I am finally home from a two week odyssey (a few days off to visit family was included), that culminated in a week at the annual Grand Canyon Star Party. This is the largest public astronomy outreach event in the country. The National Park service claims up to 80,000 visitors for the star party... I was there, and I'm a bit more quantitative when it comes to this kind of thing. I've been to some 100,000 people events before and I think 80,000 is the "marketing figure". Probably 80,000 people come to the park that week, but not quite that many people to the star party itself. The engineering value (my estimate), is more like about 15,000 or so over the course of the week. That's still a LOT of people, with buses dumping people regularly until 11pm there were probably up to about 2,000 people per night coming through the 60 or so telescope stations. Right at the bus drop off point, there were several people doing live imaging with Hyper Stars (for accessibility purposes), and I was in the overflow area doing live stacking using a 100mm refractor.
The event attracts astronomers from all over the country who are "sworn in volunteer park rangers providing interpretive guidance to the night sky". Cool, I"ll have to add that to my resume - LOL. The picture at right shows my Paramount MYT setup with my Sky-Watcher Esprit 100 refractor and a jazzed up Starlight Xpress 694 Pro with filter wheel. If you look carefully, in the back right is another Paramount, an MX with my friend from Sky Watcher Kevin LeGore who has been coming to this event for over 10 years. He was doing visual with a much larger refractor and using our iOS app to control his scope. The Paramount also makes a surprisingly effective visual setup.
An EGO and another 12V battery powered my whole system which was run not by laptop, but of course by a Raspberry Pi. My iPad Pro (the smaller of the Pro series) was plenty large enough to show a selection of galaxies as I live stacked them using TheSkyX Professional. It was a bit windy, and the seeing (stability) was not quite as good as at home in Florida, but the transparency at 7,000+ feet was outstanding. Shooting short luminance frames on even faint galaxies such as M101 produced a recognizable galaxy with the first frame.
One of the best things about live stacking is that a whole group of people can watch and discuss what they are seeing at the same time. I'll try and resist gloating that people often said that the picture was way better than any of the views, even through some of the giant Dobsonians that where there. I guess that was gloating... sorry :-)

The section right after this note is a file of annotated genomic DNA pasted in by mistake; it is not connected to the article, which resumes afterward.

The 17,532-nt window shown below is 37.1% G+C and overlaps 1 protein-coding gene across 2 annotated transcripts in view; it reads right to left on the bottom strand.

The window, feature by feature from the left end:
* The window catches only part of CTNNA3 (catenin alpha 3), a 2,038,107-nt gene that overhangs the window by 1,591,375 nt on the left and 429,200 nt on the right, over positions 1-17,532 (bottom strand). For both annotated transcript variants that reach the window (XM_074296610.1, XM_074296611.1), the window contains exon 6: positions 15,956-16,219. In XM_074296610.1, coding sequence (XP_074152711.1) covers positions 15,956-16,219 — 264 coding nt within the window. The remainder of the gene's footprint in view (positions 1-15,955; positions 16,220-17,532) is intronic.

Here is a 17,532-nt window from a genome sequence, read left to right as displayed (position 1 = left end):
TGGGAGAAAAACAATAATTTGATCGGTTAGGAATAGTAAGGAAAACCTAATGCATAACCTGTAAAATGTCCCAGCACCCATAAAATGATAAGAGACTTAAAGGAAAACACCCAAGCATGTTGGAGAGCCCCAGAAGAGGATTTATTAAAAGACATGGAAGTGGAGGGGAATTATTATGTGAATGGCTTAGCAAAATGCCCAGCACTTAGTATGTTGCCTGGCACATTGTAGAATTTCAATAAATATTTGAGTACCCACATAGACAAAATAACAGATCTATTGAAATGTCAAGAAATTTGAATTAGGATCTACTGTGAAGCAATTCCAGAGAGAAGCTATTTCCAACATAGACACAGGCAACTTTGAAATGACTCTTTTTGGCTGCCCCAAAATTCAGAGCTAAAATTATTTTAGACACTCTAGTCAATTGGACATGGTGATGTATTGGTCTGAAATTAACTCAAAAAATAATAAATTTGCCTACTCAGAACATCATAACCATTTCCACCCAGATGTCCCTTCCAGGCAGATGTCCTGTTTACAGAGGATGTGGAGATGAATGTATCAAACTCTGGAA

Families, tourist groups, etc. would stand around me and we'd talk about the structure of galaxies, their distance, and what they were made of. A group of girls from New Zealand were enthralled and we talked endlessly about the nots of star formation in M101 and spiral galaxies.
"I had no idea you could see a galaxy this well with a telescope this small".
If I had a dollar for every time I heard this.
I truly believe with all my heart, and all my soul, and all my might that live stacking is the future of amateur astronomy. It adds the much needed social aspect to the hobby that resonates with the Facebook, Twitter crowd, and the generation that grew up on My Space. Visual is still great, and the dynamic range on many objects still make for a better eyeball view than a photo... but getting a picture up and visible to children, the elderly, the visually impaired, or just a group of people all looking and enjoying it together has never been so ridiculously easy as it is right now. A short TPoint run during twilight, a small refractor and an affordable camera is all you need. No guiding, no giant telescopes that need re-collimating, and no laptop with a wheelbarrow full of deep cycle batteries required. A friend from my local astronomy club is even doing his own live star parties, broadcast live on YouTube now using his Paramount MYT and live stacking. Check it out here.
TheSkyX Professional and the Paramount make this childs play. Come get some.
07-04-2019 11:09 AM